Now with all of that said, you may have all the frames that are being transmitted, but you would still need to decrypt the frames. This a large topic in and of itself, however the basics are this: the frames that any 802.11 station sends into the air are sent encrypted so that not just anyone can sniff all connections.

Wireshark has a nice intro page on Decyrypting 802.11. I recommend reading that, understanding it, and moving on from there.


Edit to respond to your comments, @phenetas:

First, as alluded to in my response, I was assuming your OS was Linux in my answer so I recommended using iw. If you're serious about learning more about penetrating 802.11 networks, I'd recommend looking into a linux distro such as Kali Linux, which is designed for exactly that purpose. (Use this power only for good please; with great power comes great responsibility, etc, etc.)

However, if you're insistent on using MAC OSX, you have other options as well to put the NIC into monitor mode (including just using Wireshark instead of TCPDump). Some Googling around for MAC OSX monitor mode should help you there.

Finally, I would look into reading more about IP Broadcasts and mDNS (Multicast DNS) as that is what you're seeing initially from the other devices. These are not "intercepted" packets, this IS traffic destined to your device, that is why TCPDump is displaying the packets.

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    To make your answer more complete, you may want to include that just because a station is communicating to the AP doesn't mean the monitoring station will be able to capture/use the traffic depending on a number of factors including capabilities of the adapter (i.e. a single spatial stream client will not be able to capture a two spatial stream transmission, etc), locations of the devices in relation to each other, modulation/encoding in use, and so on. – YLearn Jul 8 '15 at 18:46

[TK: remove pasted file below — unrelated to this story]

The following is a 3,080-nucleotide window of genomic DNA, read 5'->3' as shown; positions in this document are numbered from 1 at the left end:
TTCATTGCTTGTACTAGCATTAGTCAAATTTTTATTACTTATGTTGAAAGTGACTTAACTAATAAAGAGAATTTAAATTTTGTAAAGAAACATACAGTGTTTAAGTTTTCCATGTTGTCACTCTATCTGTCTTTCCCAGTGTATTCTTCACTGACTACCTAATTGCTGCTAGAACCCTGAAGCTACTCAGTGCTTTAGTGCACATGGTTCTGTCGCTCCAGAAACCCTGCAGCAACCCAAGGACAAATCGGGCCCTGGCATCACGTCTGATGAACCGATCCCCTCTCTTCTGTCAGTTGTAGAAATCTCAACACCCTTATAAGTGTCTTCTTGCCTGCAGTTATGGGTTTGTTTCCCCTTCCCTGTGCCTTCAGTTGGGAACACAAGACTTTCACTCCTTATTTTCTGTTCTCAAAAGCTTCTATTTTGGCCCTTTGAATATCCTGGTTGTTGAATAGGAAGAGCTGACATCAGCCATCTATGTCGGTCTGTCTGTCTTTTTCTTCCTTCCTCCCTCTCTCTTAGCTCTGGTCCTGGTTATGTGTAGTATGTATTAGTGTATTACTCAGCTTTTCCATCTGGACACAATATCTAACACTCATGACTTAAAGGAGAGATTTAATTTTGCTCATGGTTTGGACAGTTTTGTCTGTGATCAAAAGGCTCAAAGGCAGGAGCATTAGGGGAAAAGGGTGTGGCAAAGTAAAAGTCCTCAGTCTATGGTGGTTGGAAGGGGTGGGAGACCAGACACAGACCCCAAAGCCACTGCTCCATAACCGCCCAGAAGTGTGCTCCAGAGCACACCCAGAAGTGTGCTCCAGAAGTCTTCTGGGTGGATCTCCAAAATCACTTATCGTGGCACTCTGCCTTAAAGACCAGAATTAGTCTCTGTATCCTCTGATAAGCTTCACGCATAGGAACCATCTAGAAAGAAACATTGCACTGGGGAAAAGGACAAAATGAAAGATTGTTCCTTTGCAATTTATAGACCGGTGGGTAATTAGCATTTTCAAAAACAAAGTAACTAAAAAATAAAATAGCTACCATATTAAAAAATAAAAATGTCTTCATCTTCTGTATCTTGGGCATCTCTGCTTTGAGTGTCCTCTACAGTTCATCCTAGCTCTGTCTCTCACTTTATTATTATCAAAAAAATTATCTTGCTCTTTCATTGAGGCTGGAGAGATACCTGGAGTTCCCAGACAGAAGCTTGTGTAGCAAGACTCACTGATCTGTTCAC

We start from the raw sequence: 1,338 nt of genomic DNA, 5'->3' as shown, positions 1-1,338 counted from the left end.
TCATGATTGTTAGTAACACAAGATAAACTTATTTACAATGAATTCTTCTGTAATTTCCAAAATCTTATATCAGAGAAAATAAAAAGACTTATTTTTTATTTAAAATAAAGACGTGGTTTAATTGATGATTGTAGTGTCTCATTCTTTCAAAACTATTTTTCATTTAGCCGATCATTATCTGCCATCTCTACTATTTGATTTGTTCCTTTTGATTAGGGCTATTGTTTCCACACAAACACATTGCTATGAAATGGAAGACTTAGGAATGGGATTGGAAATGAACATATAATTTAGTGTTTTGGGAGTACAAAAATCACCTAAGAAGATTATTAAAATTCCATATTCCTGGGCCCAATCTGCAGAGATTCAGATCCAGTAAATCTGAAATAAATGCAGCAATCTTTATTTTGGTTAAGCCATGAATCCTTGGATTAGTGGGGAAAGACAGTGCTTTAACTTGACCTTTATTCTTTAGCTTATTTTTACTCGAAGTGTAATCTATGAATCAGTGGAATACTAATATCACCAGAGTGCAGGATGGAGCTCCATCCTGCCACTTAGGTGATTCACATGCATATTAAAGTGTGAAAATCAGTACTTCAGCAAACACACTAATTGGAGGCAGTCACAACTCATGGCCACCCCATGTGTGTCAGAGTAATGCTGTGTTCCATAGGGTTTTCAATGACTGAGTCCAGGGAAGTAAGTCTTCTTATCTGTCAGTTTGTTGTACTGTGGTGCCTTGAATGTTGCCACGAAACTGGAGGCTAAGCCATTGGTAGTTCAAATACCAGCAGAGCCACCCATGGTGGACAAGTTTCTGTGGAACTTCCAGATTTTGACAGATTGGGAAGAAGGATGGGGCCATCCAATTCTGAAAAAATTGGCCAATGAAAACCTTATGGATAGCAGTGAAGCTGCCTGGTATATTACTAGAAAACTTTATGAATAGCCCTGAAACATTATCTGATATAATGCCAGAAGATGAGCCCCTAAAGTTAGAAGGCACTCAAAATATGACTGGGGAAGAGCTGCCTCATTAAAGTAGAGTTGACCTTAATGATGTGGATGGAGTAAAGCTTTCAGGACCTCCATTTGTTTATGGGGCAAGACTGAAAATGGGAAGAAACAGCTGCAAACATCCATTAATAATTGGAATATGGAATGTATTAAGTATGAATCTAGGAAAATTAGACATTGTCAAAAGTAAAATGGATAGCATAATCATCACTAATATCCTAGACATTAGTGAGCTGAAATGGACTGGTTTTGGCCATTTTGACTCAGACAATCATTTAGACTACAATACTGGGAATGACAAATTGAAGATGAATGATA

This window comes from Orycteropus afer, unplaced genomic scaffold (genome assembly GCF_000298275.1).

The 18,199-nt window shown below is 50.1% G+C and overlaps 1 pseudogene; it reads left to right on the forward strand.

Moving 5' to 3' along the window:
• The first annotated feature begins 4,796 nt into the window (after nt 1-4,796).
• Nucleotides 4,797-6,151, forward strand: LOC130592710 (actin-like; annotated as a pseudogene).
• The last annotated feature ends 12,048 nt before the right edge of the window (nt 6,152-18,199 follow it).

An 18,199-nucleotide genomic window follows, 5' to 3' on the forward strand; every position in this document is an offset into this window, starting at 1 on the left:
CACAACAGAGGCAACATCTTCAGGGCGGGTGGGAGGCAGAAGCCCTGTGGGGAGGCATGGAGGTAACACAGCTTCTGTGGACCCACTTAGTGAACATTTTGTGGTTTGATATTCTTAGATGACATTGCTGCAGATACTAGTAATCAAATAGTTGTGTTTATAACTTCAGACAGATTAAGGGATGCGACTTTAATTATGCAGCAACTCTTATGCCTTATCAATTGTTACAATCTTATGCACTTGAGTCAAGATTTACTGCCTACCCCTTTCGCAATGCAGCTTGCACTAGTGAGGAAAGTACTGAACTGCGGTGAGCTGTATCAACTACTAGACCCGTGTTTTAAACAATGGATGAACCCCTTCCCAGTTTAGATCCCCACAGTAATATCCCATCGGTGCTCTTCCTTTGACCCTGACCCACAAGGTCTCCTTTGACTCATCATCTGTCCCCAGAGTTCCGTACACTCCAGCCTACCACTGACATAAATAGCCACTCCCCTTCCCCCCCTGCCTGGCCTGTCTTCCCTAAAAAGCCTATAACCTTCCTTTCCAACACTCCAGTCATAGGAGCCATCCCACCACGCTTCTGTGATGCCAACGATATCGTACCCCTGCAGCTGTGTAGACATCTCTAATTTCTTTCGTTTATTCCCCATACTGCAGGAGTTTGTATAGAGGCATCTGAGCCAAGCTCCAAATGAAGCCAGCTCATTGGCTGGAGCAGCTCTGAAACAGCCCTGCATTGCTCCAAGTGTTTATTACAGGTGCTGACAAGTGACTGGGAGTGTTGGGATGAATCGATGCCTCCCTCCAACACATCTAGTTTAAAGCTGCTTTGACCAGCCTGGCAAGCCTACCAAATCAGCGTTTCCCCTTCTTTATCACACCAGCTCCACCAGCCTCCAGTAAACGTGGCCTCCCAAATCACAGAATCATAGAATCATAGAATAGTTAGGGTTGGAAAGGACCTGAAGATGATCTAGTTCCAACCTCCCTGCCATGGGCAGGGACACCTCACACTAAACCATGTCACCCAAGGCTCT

• @YLearn see if that sounds better. You make a really good point that I didn't list because I considered it obvious, but then again, it isn't if you haven't had wireless exposure. – Brett Lykins Jul 8 '15 at 18:55
  • Thank you Brett it was a pretty clear explanation. It is pretty bad for me as it will be difficult to achieve what I want know. Do you know any other method that could help me ? (I can not turn my card into monitor mode unfortunately). Why can I, during my tests, intercept some messages from some devices while connecting to the access point, and not from some others ? Ex : I have an iPhone and an Android turned off, I turn them on, at this time I can intercept some packets from the iPhone and not from the Android. The packets I get are mDNS type, what is the phone doing then ? Thank you. – phenetas Jul 9 '15 at 1:06
  • @phenetas ahh, after reading your original question, you're on an Apple Mac device correct? They can be put into Monitor mode, just not with iw (that's for Linux). I would recommend that you look into the latest Wireshark development release for Mac OSX for captures instead of TCPDump. It has a GUI and can do much of the heavy lifting of understanding a packet-capture, as well as putting your NIC into monitor mode. – Brett Lykins Jul 9 '15 at 1:45
  • @phenatas, much like your last question, mDNS is multicast traffic. This traffic can be received by all hosts in the area and in 802.11, your client can decrypt it because multicast/broadcast is encrypted with a "shared" key. – YLearn Jul 9 '15 at 2:36